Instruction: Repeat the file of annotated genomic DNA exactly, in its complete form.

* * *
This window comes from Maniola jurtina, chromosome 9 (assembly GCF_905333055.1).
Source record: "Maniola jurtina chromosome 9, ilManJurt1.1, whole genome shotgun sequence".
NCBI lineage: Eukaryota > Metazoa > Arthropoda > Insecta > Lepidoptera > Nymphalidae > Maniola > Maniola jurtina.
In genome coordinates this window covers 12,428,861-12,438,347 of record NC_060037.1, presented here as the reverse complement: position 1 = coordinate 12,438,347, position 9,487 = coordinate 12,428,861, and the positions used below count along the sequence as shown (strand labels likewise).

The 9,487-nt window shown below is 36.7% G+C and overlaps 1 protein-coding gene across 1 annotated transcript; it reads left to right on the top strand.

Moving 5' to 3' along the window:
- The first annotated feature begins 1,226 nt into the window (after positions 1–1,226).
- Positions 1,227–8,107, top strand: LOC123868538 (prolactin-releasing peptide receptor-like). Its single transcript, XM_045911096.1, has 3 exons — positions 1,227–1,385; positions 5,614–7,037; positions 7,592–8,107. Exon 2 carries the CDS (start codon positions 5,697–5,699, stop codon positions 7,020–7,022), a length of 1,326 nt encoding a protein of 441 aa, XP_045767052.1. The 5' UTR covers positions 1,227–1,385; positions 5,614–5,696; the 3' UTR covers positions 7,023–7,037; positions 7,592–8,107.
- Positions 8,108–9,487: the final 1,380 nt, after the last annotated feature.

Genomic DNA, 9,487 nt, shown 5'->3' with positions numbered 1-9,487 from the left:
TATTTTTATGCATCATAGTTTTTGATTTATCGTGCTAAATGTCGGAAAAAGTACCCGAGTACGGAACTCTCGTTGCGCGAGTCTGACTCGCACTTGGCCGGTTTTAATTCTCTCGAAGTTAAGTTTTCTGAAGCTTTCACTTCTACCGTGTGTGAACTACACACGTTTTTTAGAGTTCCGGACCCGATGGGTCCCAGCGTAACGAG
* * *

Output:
This window comes from Maniola jurtina, chromosome 9 (assembly GCF_905333055.1).
Source record: "Maniola jurtina chromosome 9, ilManJurt1.1, whole genome shotgun sequence".
NCBI lineage: Eukaryota > Metazoa > Arthropoda > Insecta > Lepidoptera > Nymphalidae > Maniola > Maniola jurtina.
In genome coordinates this window covers 12,428,861-12,438,347 of record NC_060037.1, presented here as the reverse complement: position 1 = coordinate 12,438,347, position 9,487 = coordinate 12,428,861, and the positions used below count along the sequence as shown (strand labels likewise).

The 9,487-nt window shown below is 36.7% G+C and overlaps 1 protein-coding gene across 1 annotated transcript; it reads left to right on the top strand.

Moving 5' to 3' along the window:
- The first annotated feature begins 1,226 nt into the window (after positions 1–1,226).
- Positions 1,227–8,107, top strand: LOC123868538 (prolactin-releasing peptide receptor-like). Its single transcript, XM_045911096.1, has 3 exons — positions 1,227–1,385; positions 5,614–7,037; positions 7,592–8,107. Exon 2 carries the CDS (start codon positions 5,697–5,699, stop codon positions 7,020–7,022), a length of 1,326 nt encoding a protein of 441 aa, XP_045767052.1. The 5' UTR covers positions 1,227–1,385; positions 5,614–5,696; the 3' UTR covers positions 7,023–7,037; positions 7,592–8,107.
- Positions 8,108–9,487: the final 1,380 nt, after the last annotated feature.

Genomic DNA, 9,487 nt, shown 5'->3' with positions numbered 1-9,487 from the left:
TATTTTTATGCATCATAGTTTTTGATTTATCGTGCTAAATGTCGGAAAAAGTACCCGAGTACGGAACTCTCGTTGCGCGAGTCTGACTCGCACTTGGCCGGTTTTAATTCTCTCGAAGTTAAGTTTTCTGAAGCTTTCACTTCTACCGTGTGTGAACTACACACGTTTTTTAGAGTTCCGGACCCGATGGGTCCCAGCGTAACGAG